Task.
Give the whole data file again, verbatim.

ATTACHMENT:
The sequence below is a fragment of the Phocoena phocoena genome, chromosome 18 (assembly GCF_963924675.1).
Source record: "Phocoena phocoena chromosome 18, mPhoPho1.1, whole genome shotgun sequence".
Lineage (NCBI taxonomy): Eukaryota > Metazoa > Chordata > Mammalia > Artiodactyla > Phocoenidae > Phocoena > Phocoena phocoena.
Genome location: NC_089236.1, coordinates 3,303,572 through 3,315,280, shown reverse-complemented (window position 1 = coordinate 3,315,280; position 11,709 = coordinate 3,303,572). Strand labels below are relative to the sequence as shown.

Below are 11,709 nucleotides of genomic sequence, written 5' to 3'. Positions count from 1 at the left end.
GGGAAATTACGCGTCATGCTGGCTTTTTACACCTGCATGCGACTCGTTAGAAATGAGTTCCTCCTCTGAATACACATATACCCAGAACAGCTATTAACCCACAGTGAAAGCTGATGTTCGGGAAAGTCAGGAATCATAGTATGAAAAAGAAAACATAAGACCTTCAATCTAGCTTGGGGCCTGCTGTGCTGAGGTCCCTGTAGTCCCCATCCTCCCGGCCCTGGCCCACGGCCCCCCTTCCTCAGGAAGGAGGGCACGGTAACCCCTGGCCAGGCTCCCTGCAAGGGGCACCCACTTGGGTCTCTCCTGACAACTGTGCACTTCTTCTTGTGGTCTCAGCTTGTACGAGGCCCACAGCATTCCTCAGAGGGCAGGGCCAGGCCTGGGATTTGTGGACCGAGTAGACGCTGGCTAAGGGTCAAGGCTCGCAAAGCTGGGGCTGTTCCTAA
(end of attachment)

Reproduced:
The sequence below is a fragment of the Phocoena phocoena genome, chromosome 18 (assembly GCF_963924675.1).
Source record: "Phocoena phocoena chromosome 18, mPhoPho1.1, whole genome shotgun sequence".
Lineage (NCBI taxonomy): Eukaryota > Metazoa > Chordata > Mammalia > Artiodactyla > Phocoenidae > Phocoena > Phocoena phocoena.
Genome location: NC_089236.1, coordinates 3,303,572 through 3,315,280, shown reverse-complemented (window position 1 = coordinate 3,315,280; position 11,709 = coordinate 3,303,572). Strand labels below are relative to the sequence as shown.

Below are 11,709 nucleotides of genomic sequence, written 5' to 3'. Positions count from 1 at the left end.
GGGAAATTACGCGTCATGCTGGCTTTTTACACCTGCATGCGACTCGTTAGAAATGAGTTCCTCCTCTGAATACACATATACCCAGAACAGCTATTAACCCACAGTGAAAGCTGATGTTCGGGAAAGTCAGGAATCATAGTATGAAAAAGAAAACATAAGACCTTCAATCTAGCTTGGGGCCTGCTGTGCTGAGGTCCCTGTAGTCCCCATCCTCCCGGCCCTGGCCCACGGCCCCCCTTCCTCAGGAAGGAGGGCACGGTAACCCCTGGCCAGGCTCCCTGCAAGGGGCACCCACTTGGGTCTCTCCTGACAACTGTGCACTTCTTCTTGTGGTCTCAGCTTGTACGAGGCCCACAGCATTCCTCAGAGGGCAGGGCCAGGCCTGGGATTTGTGGACCGAGTAGACGCTGGCTAAGGGTCAAGGCTCGCAAAGCTGGGGCTGTTCCTAA